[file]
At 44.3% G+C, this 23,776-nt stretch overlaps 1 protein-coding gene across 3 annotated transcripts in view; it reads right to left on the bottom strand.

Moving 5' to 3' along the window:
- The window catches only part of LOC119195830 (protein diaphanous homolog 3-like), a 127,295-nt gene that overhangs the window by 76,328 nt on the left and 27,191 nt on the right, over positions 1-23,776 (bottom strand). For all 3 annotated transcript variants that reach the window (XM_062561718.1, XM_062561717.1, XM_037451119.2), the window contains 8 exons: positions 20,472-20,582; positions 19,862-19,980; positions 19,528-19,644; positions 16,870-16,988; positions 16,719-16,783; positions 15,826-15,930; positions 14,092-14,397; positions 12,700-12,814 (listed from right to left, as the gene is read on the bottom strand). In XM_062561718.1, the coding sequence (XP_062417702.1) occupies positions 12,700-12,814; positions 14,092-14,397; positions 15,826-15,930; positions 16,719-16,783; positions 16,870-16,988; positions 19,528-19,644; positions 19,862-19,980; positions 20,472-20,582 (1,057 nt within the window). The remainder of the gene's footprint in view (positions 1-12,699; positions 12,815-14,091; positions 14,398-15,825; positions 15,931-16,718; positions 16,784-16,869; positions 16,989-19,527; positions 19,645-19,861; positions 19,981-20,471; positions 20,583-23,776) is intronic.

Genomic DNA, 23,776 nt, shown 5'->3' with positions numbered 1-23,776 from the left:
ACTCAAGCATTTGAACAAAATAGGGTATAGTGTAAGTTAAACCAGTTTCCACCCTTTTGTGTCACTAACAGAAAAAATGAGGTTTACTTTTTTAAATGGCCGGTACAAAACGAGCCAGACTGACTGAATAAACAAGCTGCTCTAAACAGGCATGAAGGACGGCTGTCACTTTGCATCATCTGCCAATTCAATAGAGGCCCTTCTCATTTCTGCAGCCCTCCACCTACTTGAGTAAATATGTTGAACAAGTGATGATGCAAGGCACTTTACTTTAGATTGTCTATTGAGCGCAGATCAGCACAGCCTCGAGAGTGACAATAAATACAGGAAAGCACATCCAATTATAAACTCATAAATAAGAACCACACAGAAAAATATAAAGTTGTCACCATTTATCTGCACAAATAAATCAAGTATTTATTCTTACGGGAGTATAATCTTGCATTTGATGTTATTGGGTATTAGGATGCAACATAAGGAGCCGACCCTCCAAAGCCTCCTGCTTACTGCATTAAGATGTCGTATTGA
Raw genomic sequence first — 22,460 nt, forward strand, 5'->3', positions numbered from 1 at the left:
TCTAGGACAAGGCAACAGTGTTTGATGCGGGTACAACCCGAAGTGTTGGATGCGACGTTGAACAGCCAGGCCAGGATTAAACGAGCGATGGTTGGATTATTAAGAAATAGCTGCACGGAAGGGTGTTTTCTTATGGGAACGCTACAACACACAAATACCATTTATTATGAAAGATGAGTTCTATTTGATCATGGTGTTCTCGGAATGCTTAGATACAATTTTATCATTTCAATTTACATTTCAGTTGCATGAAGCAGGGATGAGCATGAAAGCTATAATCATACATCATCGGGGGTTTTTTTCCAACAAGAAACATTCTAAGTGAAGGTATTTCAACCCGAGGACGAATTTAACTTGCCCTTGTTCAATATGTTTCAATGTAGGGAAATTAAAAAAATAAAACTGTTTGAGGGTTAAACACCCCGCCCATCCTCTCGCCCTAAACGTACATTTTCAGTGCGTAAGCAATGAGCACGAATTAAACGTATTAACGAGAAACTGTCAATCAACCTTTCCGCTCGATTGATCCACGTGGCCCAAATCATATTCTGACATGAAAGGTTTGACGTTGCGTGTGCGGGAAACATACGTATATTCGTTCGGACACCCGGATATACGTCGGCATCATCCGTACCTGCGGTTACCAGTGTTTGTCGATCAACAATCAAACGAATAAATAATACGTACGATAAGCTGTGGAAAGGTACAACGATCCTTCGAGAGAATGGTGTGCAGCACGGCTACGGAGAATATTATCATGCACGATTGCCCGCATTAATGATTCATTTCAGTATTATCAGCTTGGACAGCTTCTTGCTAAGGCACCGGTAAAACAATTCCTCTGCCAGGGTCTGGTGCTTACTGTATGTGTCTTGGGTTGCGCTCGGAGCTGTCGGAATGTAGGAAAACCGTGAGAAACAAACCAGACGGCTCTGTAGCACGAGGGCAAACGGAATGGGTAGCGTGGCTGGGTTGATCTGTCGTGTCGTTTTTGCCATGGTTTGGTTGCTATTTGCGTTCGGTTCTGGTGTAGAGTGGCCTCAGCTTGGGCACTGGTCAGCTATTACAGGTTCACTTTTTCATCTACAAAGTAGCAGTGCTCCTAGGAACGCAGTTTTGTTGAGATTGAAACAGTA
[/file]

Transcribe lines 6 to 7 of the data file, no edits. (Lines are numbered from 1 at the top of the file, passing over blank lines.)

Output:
Raw genomic sequence first — 22,460 nt, forward strand, 5'->3', positions numbered from 1 at the left:
TCTAGGACAAGGCAACAGTGTTTGATGCGGGTACAACCCGAAGTGTTGGATGCGACGTTGAACAGCCAGGCCAGGATTAAACGAGCGATGGTTGGATTATTAAGAAATAGCTGCACGGAAGGGTGTTTTCTTATGGGAACGCTACAACACACAAATACCATTTATTATGAAAGATGAGTTCTATTTGATCATGGTGTTCTCGGAATGCTTAGATACAATTTTATCATTTCAATTTACATTTCAGTTGCATGAAGCAGGGATGAGCATGAAAGCTATAATCATACATCATCGGGGGTTTTTTTCCAACAAGAAACATTCTAAGTGAAGGTATTTCAACCCGAGGACGAATTTAACTTGCCCTTGTTCAATATGTTTCAATGTAGGGAAATTAAAAAAATAAAACTGTTTGAGGGTTAAACACCCCGCCCATCCTCTCGCCCTAAACGTACATTTTCAGTGCGTAAGCAATGAGCACGAATTAAACGTATTAACGAGAAACTGTCAATCAACCTTTCCGCTCGATTGATCCACGTGGCCCAAATCATATTCTGACATGAAAGGTTTGACGTTGCGTGTGCGGGAAACATACGTATATTCGTTCGGACACCCGGATATACGTCGGCATCATCCGTACCTGCGGTTACCAGTGTTTGTCGATCAACAATCAAACGAATAAATAATACGTACGATAAGCTGTGGAAAGGTACAACGATCCTTCGAGAGAATGGTGTGCAGCACGGCTACGGAGAATATTATCATGCACGATTGCCCGCATTAATGATTCATTTCAGTATTATCAGCTTGGACAGCTTCTTGCTAAGGCACCGGTAAAACAATTCCTCTGCCAGGGTCTGGTGCTTACTGTATGTGTCTTGGGTTGCGCTCGGAGCTGTCGGAATGTAGGAAAACCGTGAGAAACAAACCAGACGGCTCTGTAGCACGAGGGCAAACGGAATGGGTAGCGTGGCTGGGTTGATCTGTCGTGTCGTTTTTGCCATGGTTTGGTTGCTATTTGCGTTCGGTTCTGGTGTAGAGTGGCCTCAGCTTGGGCACTGGTCAGCTATTACAGGTTCACTTTTTCATCTACAAAGTAGCAGTGCTCCTAGGAACGCAGTTTTGTTGAGATTGAAACAGTA